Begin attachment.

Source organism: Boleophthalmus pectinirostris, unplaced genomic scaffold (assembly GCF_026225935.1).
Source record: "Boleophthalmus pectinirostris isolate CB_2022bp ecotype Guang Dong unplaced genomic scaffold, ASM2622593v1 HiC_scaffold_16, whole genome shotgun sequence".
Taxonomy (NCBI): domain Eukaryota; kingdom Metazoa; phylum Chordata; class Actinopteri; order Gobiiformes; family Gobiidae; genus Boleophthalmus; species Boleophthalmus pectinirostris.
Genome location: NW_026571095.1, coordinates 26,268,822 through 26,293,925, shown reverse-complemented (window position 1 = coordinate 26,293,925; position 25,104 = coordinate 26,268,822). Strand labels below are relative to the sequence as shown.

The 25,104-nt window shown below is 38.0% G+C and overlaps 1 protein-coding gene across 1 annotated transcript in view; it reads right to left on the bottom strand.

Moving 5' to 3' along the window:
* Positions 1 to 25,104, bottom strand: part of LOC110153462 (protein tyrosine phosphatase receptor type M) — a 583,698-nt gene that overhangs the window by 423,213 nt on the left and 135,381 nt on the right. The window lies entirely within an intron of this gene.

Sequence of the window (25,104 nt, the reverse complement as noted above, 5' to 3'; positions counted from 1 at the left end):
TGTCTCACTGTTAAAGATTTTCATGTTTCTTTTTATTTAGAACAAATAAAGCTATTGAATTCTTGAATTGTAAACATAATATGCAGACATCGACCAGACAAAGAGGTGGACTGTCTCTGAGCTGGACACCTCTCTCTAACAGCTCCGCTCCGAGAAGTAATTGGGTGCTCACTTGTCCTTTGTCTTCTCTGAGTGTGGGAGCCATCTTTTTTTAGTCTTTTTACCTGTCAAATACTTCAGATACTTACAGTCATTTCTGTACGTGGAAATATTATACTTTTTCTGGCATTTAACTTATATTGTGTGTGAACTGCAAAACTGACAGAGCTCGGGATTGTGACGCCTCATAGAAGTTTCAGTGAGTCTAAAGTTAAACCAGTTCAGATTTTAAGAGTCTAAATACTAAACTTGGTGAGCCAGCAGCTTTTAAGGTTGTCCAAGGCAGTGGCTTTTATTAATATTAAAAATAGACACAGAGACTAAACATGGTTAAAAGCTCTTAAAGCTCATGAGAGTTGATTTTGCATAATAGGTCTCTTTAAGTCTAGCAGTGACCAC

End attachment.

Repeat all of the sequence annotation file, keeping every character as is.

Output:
Source organism: Boleophthalmus pectinirostris, unplaced genomic scaffold (assembly GCF_026225935.1).
Source record: "Boleophthalmus pectinirostris isolate CB_2022bp ecotype Guang Dong unplaced genomic scaffold, ASM2622593v1 HiC_scaffold_16, whole genome shotgun sequence".
Taxonomy (NCBI): domain Eukaryota; kingdom Metazoa; phylum Chordata; class Actinopteri; order Gobiiformes; family Gobiidae; genus Boleophthalmus; species Boleophthalmus pectinirostris.
Genome location: NW_026571095.1, coordinates 26,268,822 through 26,293,925, shown reverse-complemented (window position 1 = coordinate 26,293,925; position 25,104 = coordinate 26,268,822). Strand labels below are relative to the sequence as shown.

The 25,104-nt window shown below is 38.0% G+C and overlaps 1 protein-coding gene across 1 annotated transcript in view; it reads right to left on the bottom strand.

Moving 5' to 3' along the window:
* Positions 1 to 25,104, bottom strand: part of LOC110153462 (protein tyrosine phosphatase receptor type M) — a 583,698-nt gene that overhangs the window by 423,213 nt on the left and 135,381 nt on the right. The window lies entirely within an intron of this gene.

Sequence of the window (25,104 nt, the reverse complement as noted above, 5' to 3'; positions counted from 1 at the left end):
TGTCTCACTGTTAAAGATTTTCATGTTTCTTTTTATTTAGAACAAATAAAGCTATTGAATTCTTGAATTGTAAACATAATATGCAGACATCGACCAGACAAAGAGGTGGACTGTCTCTGAGCTGGACACCTCTCTCTAACAGCTCCGCTCCGAGAAGTAATTGGGTGCTCACTTGTCCTTTGTCTTCTCTGAGTGTGGGAGCCATCTTTTTTTAGTCTTTTTACCTGTCAAATACTTCAGATACTTACAGTCATTTCTGTACGTGGAAATATTATACTTTTTCTGGCATTTAACTTATATTGTGTGTGAACTGCAAAACTGACAGAGCTCGGGATTGTGACGCCTCATAGAAGTTTCAGTGAGTCTAAAGTTAAACCAGTTCAGATTTTAAGAGTCTAAATACTAAACTTGGTGAGCCAGCAGCTTTTAAGGTTGTCCAAGGCAGTGGCTTTTATTAATATTAAAAATAGACACAGAGACTAAACATGGTTAAAAGCTCTTAAAGCTCATGAGAGTTGATTTTGCATAATAGGTCTCTTTAAGTCTAGCAGTGACCAC